OVER Clause in SQL Server

OVER Clause in SQL Server with Examples

In this article, I am going to discuss the OVER Clause in SQL Server with examples. Please read our previous article where we discussed the built-in string function in SQL Server. At the end of this article, you will understand the power and use of the OVER Clause.

OVER Clause in SQL Server:

The OVER clause in SQL Server is used with PARTITION BY to break up the data into partitions. Following is the syntax of the OVER clause.

OVER Clause in SQL Server:

The specified function is going to operate for each partition. See the following example. Let say we have three departments (HR, IT, Payroll).

COUNT (Department) OVER (PARTITION BY Department) 

In the above example, the data will be partition by Department i.e. there will be three partitions (IT, HR, and Payroll) and then the COUNT() function will be applied on each partition.

Here, you can use a wide range of built-in functions such as COUNT(), SUM(), MAX(), ROW_NUMBER(), RANK(), DENSE_RANK(), AVG(), MIN(), etc.

Example: OVER clause in SQL Server

Let us see an example, to understand the use of the SQL Server Over clause. We are going to use the following Employee table.

OVER clause Example in SQL Server

Please use the following SQL Script to create and populate the Employees table with the required data.

CREATE TABLE Employees
(
     ID INT,
     Name VARCHAR(50),
     Department VARCHAR(50),
     Salary int
)
Go

INSERT INTO Employees Values (1, 'James', 'IT', 15000)
INSERT INTO Employees Values (2, 'Smith', 'IT', 35000)
INSERT INTO Employees Values (3, 'Rasol', 'HR', 15000)
INSERT INTO Employees Values (4, 'Rakesh', 'Payroll', 35000)
INSERT INTO Employees Values (5, 'Pam', 'IT', 42000)
INSERT INTO Employees Values (6, 'Stokes', 'HR', 15000)
INSERT INTO Employees Values (7, 'Taylor', 'HR', 67000)
INSERT INTO Employees Values (8, 'Preety', 'Payroll', 67000)
INSERT INTO Employees Values (9, 'Priyanka', 'Payroll', 55000)
INSERT INTO Employees Values (10, 'Anurag', 'Payroll', 15000)
INSERT INTO Employees Values (11, 'Marshal', 'HR', 55000)
INSERT INTO Employees Values (12, 'David', 'IT', 96000)
Example:

We need to generate a report to display the total number of employees department wise. Along with this we also need to display the Total Salary, Average Salary, Minimum Salary, and Maximum Salary department wise. That means we need to generate a report like below.

How to use Over Clause in SQL Server?

We can easily achieve the above data simply by using the GROUP BY clause in SQL Server. The following SQL Query will give you the desired output.

SELECT  Department, 
 COUNT(*) AS NoOfEmployees, 
 SUM(Salary) AS TotalSalary,
 AVG(Salary) AS AvgSalary,
 MIN(Salary) AS MinSalary, 
 MAX(Salary) AS MaxSalary
FROM Employees
GROUP BY Department
Example:

Now the business requirement changes, now we also need to show the non-aggregated values (Name and Salary) in the report along with the aggregated values as shown in the below image.

OVER Clause with PARTITION BY Clause

You may be intended to use the following SQL query by adding the Salary, Name column in the select clause. But this is not going to be work.

SELECT  Name, Salary, Department, 
 COUNT(*) AS NoOfEmployees,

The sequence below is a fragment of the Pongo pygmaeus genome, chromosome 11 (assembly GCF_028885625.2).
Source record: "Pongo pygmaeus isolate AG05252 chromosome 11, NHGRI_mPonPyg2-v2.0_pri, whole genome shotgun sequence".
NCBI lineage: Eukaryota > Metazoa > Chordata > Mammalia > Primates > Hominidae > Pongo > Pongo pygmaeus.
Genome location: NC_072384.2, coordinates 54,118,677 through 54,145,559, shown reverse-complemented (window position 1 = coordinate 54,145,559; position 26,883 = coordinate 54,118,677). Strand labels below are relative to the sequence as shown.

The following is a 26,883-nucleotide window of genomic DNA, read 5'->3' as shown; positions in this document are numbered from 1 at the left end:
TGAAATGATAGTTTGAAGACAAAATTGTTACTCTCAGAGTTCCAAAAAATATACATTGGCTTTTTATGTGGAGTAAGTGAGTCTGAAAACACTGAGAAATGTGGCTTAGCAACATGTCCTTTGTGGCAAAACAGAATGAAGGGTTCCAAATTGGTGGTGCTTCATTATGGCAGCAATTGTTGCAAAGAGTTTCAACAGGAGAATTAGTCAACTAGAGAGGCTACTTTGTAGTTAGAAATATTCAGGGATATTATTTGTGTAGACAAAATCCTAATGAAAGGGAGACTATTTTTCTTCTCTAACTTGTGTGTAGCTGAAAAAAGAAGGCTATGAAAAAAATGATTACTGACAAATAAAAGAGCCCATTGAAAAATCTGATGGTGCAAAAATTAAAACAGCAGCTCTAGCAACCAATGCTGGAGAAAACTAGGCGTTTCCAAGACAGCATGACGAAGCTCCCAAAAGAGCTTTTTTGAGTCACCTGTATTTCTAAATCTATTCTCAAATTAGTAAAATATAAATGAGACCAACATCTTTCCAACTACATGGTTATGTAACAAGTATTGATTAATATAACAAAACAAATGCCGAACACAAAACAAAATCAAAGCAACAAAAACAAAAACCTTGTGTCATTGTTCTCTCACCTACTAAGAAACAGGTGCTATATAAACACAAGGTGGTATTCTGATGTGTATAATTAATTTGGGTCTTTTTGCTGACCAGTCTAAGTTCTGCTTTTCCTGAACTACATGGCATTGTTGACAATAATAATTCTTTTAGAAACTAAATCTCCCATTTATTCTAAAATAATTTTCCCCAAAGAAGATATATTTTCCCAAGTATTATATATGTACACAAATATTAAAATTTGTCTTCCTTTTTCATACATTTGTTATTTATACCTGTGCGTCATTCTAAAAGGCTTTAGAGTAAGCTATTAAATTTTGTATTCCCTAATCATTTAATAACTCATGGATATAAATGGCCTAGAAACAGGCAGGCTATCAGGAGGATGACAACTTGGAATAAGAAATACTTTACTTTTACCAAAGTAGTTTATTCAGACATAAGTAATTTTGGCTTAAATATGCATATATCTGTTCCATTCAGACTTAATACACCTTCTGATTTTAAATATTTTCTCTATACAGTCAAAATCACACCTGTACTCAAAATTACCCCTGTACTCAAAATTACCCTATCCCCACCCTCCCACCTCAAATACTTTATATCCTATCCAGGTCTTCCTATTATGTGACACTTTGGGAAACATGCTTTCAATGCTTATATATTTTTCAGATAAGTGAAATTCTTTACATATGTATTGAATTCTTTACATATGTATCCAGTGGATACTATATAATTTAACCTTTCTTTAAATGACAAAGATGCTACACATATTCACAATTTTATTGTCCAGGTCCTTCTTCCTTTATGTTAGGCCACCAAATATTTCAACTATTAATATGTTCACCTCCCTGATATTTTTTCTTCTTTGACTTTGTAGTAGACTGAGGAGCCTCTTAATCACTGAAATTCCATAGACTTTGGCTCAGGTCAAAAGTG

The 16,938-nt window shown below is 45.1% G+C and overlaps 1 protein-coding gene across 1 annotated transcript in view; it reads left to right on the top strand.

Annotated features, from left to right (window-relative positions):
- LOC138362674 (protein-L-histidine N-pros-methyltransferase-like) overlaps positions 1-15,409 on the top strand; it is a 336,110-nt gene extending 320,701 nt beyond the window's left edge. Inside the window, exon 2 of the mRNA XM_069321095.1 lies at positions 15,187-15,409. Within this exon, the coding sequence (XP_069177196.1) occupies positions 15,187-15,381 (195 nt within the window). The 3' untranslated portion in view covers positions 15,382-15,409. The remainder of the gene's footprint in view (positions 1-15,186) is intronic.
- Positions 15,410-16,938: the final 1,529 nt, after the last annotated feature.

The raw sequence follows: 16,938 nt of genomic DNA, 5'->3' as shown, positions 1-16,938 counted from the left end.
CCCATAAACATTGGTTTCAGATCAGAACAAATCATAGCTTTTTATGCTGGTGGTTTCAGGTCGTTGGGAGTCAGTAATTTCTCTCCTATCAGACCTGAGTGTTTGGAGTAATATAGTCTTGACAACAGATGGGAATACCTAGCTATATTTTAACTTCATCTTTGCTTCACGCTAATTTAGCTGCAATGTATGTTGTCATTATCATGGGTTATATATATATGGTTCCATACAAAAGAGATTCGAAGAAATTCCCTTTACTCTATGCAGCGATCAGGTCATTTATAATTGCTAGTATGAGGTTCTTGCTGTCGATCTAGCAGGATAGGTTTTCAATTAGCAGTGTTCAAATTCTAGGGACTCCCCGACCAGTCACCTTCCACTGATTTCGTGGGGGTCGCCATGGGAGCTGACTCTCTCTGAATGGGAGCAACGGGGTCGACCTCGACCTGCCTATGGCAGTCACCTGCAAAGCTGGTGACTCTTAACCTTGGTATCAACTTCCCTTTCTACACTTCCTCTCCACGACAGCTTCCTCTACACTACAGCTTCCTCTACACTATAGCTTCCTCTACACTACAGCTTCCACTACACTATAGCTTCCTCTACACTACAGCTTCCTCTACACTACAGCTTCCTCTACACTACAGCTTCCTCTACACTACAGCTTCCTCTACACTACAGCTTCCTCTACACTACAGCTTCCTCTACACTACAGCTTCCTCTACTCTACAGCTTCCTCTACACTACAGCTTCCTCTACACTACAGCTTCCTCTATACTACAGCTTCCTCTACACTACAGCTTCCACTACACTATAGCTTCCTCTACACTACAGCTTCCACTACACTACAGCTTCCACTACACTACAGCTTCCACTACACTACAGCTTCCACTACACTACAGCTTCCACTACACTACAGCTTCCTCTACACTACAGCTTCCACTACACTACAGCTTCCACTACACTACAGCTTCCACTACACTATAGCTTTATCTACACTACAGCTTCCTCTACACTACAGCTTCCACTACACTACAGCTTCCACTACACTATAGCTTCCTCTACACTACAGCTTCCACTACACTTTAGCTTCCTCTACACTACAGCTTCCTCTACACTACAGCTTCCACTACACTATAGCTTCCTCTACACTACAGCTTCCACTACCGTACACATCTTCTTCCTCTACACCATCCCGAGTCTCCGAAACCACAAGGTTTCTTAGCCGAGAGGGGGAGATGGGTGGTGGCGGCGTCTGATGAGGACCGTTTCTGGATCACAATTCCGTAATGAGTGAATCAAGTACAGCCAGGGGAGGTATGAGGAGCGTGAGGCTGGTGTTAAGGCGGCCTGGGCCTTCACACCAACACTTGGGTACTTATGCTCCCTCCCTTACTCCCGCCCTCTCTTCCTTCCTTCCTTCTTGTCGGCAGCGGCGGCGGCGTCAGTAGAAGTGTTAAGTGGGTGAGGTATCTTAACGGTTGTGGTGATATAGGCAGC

SUM(Salary) AS TotalSalary,
 AVG(Salary) AS AvgSalary,
 MIN(Salary) AS MinSalary, 
 MAX(Salary) AS MaxSalary
FROM Employees
GROUP BY Department

When you execute the above query, you will get the following error. This is because it is not possible to include the non-aggregated column in the select list when you are using a group by clause in SQL Server.

GROUP BY Clause in SQL Server

How can we achieve the desired output?

We can get the desired output in two ways.

Solution1:

One of the ways to get the desired output is by including all the aggregations in a subquery and then JOINING that subquery with the main query. The following example exactly does the same.

SELECT	Name, Salary, Employees.Department, 
  Departments.DepartmentTotals,
  Departments.TotalSalary, 
  Departments.AvgSalary, 
  Departments.MinSalary, 
  Departments.MaxSalary   
FROM		Employees
INNER JOIN
(	SELECT	Department, COUNT(*) AS DepartmentTotals,
  SUM(Salary) AS TotalSalary,
  AVG(Salary) AS AvgSalary,
  MIN(Salary) AS MinSalary, 
  MAX(Salary) AS MaxSalary
 FROM Employees
 GROUP BY Department) AS Departments
ON Departments.Department = Employees.Department

Once you execute the above query then you will get the desired output. But look at the number of T-SQL statements that we wrote.

Solution2:

The second way that is the most preferable way to get the desired output is by using the OVER clause combined by the PARTITION BY clause as shown in the below code.

SELECT  Name, 
 Salary, 
 Department,
 COUNT(Department) OVER(PARTITION BY Department) AS DepartmentTotals,
 SUM(Salary) OVER(PARTITION BY Department) AS TotalSalary,
 AVG(Salary) OVER(PARTITION BY Department) AS AvgSalary,
 MIN(Salary) OVER(PARTITION BY Department) AS MinSalary,
 MAX(Salary) OVER(PARTITION BY Department) AS MaxSalary
FROM Employees

Once you execute the above code, you will get the output as expected.

In the next article, I am going to discuss ROW_NUMBER function in SQL Server with examples. Here, in this article, I try to explain the need and use of the OVER Clause in SQL Server. I hope you enjoy this article.

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